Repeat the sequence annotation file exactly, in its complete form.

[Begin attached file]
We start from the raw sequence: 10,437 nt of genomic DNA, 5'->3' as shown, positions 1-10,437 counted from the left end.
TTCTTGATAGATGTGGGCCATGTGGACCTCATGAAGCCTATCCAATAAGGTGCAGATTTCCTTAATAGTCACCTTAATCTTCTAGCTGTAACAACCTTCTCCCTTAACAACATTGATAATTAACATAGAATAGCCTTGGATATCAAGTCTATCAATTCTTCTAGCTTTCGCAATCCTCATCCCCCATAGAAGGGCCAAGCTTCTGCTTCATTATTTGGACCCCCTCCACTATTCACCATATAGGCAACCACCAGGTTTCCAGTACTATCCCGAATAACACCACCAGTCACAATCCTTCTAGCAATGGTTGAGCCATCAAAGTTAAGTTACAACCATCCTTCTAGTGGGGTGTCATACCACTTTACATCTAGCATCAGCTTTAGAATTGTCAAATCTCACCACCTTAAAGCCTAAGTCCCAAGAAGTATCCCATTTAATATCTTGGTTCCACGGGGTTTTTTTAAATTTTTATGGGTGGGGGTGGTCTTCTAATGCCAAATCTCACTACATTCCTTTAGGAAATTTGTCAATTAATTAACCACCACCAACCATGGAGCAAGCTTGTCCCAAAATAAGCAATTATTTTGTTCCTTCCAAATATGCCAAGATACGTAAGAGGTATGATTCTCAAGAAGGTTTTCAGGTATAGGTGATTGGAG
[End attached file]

We start from the raw sequence: 10,437 nt of genomic DNA, 5'->3' as shown, positions 1-10,437 counted from the left end.
TTCTTGATAGATGTGGGCCATGTGGACCTCATGAAGCCTATCCAATAAGGTGCAGATTTCCTTAATAGTCACCTTAATCTTCTAGCTGTAACAACCTTCTCCCTTAACAACATTGATAATTAACATAGAATAGCCTTGGATATCAAGTCTATCAATTCTTCTAGCTTTCGCAATCCTCATCCCCCATAGAAGGGCCAAGCTTCTGCTTCATTATTTGGACCCCCTCCACTATTCACCATATAGGCAACCACCAGGTTTCCAGTACTATCCCGAATAACACCACCAGTCACAATCCTTCTAGCAATGGTTGAGCCATCAAAGTTAAGTTACAACCATCCTTCTAGTGGGGTGTCATACCACTTTACATCTAGCATCAGCTTTAGAATTGTCAAATCTCACCACCTTAAAGCCTAAGTCCCAAGAAGTATCCCATTTAATATCTTGGTTCCACGGGGTTTTTTTAAATTTTTATGGGTGGGGGTGGTCTTCTAATGCCAAATCTCACTACATTCCTTTAGGAAATTTGTCAATTAATTAACCACCACCAACCATGGAGCAAGCTTGTCCCAAAATAAGCAATTATTTTGTTCCTTCCAAATATGCCAAGATACGTAAGAGGTATGATTCTCAAGAAGGTTTTCAGGTATAGGTGATTGGAG